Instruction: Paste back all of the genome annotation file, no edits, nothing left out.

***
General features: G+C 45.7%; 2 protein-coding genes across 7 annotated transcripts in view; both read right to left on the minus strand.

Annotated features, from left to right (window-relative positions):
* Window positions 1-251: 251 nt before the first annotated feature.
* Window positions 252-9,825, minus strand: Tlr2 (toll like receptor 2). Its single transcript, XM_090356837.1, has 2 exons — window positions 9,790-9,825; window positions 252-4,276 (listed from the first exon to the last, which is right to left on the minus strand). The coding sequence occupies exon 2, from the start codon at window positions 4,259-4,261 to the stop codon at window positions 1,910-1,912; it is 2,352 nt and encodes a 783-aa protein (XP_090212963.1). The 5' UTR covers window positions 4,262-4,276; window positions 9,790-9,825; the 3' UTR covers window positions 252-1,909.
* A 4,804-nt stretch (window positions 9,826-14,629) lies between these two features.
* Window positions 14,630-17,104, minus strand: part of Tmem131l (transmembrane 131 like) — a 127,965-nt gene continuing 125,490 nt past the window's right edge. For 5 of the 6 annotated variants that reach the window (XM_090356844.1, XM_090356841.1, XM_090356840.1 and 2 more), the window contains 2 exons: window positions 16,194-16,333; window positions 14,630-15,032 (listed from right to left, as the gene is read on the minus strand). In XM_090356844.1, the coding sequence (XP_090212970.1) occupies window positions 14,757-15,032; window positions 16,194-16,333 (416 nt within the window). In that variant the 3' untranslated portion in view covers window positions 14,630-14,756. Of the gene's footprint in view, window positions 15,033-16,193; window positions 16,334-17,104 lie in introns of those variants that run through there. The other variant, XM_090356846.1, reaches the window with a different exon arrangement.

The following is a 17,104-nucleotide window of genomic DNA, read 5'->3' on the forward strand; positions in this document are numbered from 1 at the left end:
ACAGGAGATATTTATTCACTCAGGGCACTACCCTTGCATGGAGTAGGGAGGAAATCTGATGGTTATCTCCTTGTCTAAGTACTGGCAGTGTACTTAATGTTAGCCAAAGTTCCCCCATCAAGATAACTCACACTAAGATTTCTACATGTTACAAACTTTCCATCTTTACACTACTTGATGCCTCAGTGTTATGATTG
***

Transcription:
General features: G+C 45.7%; 2 protein-coding genes across 7 annotated transcripts in view; both read right to left on the minus strand.

Annotated features, from left to right (window-relative positions):
* Window positions 1-251: 251 nt before the first annotated feature.
* Window positions 252-9,825, minus strand: Tlr2 (toll like receptor 2). Its single transcript, XM_090356837.1, has 2 exons — window positions 9,790-9,825; window positions 252-4,276 (listed from the first exon to the last, which is right to left on the minus strand). The coding sequence occupies exon 2, from the start codon at window positions 4,259-4,261 to the stop codon at window positions 1,910-1,912; it is 2,352 nt and encodes a 783-aa protein (XP_090212963.1). The 5' UTR covers window positions 4,262-4,276; window positions 9,790-9,825; the 3' UTR covers window positions 252-1,909.
* A 4,804-nt stretch (window positions 9,826-14,629) lies between these two features.
* Window positions 14,630-17,104, minus strand: part of Tmem131l (transmembrane 131 like) — a 127,965-nt gene continuing 125,490 nt past the window's right edge. For 5 of the 6 annotated variants that reach the window (XM_090356844.1, XM_090356841.1, XM_090356840.1 and 2 more), the window contains 2 exons: window positions 16,194-16,333; window positions 14,630-15,032 (listed from right to left, as the gene is read on the minus strand). In XM_090356844.1, the coding sequence (XP_090212970.1) occupies window positions 14,757-15,032; window positions 16,194-16,333 (416 nt within the window). In that variant the 3' untranslated portion in view covers window positions 14,630-14,756. Of the gene's footprint in view, window positions 15,033-16,193; window positions 16,334-17,104 lie in introns of those variants that run through there. The other variant, XM_090356846.1, reaches the window with a different exon arrangement.

The following is a 17,104-nucleotide window of genomic DNA, read 5'->3' on the forward strand; positions in this document are numbered from 1 at the left end:
ACAGGAGATATTTATTCACTCAGGGCACTACCCTTGCATGGAGTAGGGAGGAAATCTGATGGTTATCTCCTTGTCTAAGTACTGGCAGTGTACTTAATGTTAGCCAAAGTTCCCCCATCAAGATAACTCACACTAAGATTTCTACATGTTACAAACTTTCCATCTTTACACTACTTGATGCCTCAGTGTTATGATTG